A plate filled with rice and beans
satiated my hunger
almost every day without fail.
I depended on those rice and beans.
Thick gravy drowns the rice, spoonfuls by the minute.
Even on our brokest years,
we could always rely on a pot of arroz y habichuelas.
Sometimes accompanied with a fried egg or
plantains during the weeks where we didn’t have enough for meat.
I didn’t appreciate plates of rice and beans
until I realized white people paid thirteen dollars for a plate.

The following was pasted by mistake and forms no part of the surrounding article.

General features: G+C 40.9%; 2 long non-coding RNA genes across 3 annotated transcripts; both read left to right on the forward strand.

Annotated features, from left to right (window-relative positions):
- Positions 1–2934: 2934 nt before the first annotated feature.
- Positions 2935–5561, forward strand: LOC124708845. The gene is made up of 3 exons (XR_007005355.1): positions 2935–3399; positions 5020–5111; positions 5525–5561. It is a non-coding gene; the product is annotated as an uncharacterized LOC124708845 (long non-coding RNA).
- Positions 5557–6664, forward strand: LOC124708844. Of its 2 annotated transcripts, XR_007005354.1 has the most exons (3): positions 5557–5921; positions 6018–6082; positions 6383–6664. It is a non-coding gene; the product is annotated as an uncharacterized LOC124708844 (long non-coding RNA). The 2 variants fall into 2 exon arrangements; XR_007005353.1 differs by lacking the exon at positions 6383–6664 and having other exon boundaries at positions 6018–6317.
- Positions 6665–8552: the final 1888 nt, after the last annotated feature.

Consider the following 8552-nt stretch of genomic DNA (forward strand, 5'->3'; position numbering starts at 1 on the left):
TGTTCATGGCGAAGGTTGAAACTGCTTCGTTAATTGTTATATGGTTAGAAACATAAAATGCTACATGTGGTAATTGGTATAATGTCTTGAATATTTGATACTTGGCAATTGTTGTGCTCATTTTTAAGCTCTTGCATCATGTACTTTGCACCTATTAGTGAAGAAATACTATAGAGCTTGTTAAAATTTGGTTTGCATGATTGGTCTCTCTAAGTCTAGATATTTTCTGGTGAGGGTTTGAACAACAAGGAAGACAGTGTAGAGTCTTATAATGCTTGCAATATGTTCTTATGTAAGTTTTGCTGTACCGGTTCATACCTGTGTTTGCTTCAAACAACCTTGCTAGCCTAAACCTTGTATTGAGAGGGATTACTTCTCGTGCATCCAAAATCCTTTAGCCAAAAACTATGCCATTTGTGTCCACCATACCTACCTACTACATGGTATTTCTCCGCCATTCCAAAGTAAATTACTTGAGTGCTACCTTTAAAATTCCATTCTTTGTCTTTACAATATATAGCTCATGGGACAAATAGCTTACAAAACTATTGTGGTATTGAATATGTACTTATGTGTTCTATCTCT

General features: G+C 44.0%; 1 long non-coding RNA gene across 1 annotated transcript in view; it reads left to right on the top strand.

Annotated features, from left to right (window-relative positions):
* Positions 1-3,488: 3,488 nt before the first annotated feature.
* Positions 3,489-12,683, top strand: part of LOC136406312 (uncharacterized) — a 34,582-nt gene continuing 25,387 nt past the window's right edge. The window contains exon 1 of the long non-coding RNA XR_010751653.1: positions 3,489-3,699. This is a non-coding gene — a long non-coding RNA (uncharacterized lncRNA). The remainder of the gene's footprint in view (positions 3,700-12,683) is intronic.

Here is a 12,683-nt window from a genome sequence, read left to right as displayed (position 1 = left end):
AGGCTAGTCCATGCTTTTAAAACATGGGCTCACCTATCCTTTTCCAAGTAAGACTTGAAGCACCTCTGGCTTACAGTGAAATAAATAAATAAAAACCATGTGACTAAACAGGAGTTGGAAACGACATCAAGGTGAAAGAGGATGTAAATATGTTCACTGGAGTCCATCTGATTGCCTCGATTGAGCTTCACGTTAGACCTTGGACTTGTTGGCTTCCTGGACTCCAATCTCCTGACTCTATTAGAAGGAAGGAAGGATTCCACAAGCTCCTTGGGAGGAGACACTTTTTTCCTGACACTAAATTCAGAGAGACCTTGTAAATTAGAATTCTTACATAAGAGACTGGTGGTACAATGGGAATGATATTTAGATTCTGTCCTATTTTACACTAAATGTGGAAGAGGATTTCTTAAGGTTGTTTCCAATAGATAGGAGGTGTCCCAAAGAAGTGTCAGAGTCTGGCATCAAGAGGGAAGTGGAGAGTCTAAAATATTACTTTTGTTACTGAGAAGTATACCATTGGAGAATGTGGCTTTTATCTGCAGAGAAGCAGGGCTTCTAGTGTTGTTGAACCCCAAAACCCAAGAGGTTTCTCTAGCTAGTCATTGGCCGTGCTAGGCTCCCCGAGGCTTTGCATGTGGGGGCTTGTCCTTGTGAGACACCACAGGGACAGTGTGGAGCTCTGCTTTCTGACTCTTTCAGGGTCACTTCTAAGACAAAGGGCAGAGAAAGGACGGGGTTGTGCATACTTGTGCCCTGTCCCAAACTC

My food was valuable.
My culture wasn’t savage.
My people didn’t need your help.
They pay for our food and ask questions about our delicacies.
I come home eagerly waiting to
quench my hunger after a long day.
I eat these rice and beans alone
because the table is no longer as full as this plate.
I think of the rice and beans that propagated my survival
and I think of my family.
Scattered around the states and the island
each pursuing different aspects of the American dream.
But, I sit at this empty table envisioning the past,
and I smile because I know these rice and beans will always taste the same.